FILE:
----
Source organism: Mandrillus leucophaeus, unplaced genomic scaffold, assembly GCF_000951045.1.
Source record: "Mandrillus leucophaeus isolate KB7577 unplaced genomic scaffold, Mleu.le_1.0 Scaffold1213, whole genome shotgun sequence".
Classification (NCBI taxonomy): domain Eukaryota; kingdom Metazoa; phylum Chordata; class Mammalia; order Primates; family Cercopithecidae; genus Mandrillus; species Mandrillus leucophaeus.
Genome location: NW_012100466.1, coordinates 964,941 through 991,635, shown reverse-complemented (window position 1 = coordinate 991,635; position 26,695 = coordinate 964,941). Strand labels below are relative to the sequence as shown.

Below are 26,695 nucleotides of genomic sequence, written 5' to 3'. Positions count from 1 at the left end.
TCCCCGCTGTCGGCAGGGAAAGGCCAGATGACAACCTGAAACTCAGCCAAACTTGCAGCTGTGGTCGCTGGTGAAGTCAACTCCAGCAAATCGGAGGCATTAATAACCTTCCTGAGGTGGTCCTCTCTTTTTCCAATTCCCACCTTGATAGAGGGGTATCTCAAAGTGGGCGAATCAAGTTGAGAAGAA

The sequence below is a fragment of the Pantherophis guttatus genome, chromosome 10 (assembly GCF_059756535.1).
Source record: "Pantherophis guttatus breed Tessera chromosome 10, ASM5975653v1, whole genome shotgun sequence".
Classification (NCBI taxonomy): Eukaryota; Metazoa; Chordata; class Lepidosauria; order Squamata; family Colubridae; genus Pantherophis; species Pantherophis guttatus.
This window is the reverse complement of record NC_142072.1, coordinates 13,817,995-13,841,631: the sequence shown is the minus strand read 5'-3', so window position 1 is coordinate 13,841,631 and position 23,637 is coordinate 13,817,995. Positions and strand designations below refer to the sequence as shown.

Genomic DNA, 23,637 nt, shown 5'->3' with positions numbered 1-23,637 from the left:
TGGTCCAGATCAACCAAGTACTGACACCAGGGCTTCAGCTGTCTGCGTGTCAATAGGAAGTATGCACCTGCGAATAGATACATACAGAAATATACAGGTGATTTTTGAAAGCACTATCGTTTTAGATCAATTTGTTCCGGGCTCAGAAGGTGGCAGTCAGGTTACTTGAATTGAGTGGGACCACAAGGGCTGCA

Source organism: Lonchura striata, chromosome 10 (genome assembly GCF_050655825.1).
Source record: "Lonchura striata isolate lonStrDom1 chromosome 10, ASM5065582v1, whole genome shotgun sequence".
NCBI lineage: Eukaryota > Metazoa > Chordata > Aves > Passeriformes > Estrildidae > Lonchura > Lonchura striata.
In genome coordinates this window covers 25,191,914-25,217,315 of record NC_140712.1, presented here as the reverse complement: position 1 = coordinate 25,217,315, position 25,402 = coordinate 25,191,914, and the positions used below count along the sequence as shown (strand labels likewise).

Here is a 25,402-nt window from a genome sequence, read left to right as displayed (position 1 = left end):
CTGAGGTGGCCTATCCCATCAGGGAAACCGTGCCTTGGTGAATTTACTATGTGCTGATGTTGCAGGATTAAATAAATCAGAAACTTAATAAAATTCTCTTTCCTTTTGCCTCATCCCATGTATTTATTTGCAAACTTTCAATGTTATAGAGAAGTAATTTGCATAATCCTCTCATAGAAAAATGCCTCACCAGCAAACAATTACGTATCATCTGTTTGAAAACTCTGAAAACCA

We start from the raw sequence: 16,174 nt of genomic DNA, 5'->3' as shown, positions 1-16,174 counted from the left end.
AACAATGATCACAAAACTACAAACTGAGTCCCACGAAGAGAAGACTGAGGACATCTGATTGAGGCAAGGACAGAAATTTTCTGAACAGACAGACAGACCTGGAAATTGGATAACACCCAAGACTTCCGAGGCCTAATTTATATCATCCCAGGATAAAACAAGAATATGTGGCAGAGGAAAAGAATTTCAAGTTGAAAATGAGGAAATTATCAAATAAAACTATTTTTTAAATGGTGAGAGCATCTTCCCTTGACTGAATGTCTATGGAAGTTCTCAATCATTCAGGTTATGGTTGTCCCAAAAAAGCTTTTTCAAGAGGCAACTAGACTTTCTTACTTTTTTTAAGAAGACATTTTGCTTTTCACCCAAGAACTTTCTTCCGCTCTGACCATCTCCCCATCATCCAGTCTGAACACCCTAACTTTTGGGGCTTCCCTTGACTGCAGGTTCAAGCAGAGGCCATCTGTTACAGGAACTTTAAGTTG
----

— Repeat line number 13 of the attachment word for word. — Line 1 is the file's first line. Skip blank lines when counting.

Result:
Source organism: Lonchura striata, chromosome 10 (genome assembly GCF_050655825.1).